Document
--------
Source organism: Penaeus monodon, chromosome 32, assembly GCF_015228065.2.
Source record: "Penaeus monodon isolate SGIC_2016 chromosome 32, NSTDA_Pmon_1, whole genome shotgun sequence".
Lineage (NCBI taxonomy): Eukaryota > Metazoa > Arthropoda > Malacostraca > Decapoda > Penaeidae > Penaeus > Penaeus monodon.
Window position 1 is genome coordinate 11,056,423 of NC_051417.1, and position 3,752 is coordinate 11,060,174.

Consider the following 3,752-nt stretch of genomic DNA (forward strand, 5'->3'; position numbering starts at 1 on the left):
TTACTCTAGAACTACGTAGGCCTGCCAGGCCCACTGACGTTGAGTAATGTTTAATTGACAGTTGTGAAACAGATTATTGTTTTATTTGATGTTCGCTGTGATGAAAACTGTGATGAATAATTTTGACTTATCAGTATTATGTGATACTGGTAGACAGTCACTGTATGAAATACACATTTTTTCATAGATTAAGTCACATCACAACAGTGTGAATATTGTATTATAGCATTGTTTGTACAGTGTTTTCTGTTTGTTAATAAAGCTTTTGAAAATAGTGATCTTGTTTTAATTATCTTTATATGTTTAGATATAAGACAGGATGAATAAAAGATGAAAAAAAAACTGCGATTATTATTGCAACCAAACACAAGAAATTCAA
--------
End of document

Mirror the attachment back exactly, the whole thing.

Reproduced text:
Source organism: Penaeus monodon, chromosome 32, assembly GCF_015228065.2.
Source record: "Penaeus monodon isolate SGIC_2016 chromosome 32, NSTDA_Pmon_1, whole genome shotgun sequence".
Lineage (NCBI taxonomy): Eukaryota > Metazoa > Arthropoda > Malacostraca > Decapoda > Penaeidae > Penaeus > Penaeus monodon.
Window position 1 is genome coordinate 11,056,423 of NC_051417.1, and position 3,752 is coordinate 11,060,174.

Consider the following 3,752-nt stretch of genomic DNA (forward strand, 5'->3'; position numbering starts at 1 on the left):
TTACTCTAGAACTACGTAGGCCTGCCAGGCCCACTGACGTTGAGTAATGTTTAATTGACAGTTGTGAAACAGATTATTGTTTTATTTGATGTTCGCTGTGATGAAAACTGTGATGAATAATTTTGACTTATCAGTATTATGTGATACTGGTAGACAGTCACTGTATGAAATACACATTTTTTCATAGATTAAGTCACATCACAACAGTGTGAATATTGTATTATAGCATTGTTTGTACAGTGTTTTCTGTTTGTTAATAAAGCTTTTGAAAATAGTGATCTTGTTTTAATTATCTTTATATGTTTAGATATAAGACAGGATGAATAAAAGATGAAAAAAAAACTGCGATTATTATTGCAACCAAACACAAGAAATTCAA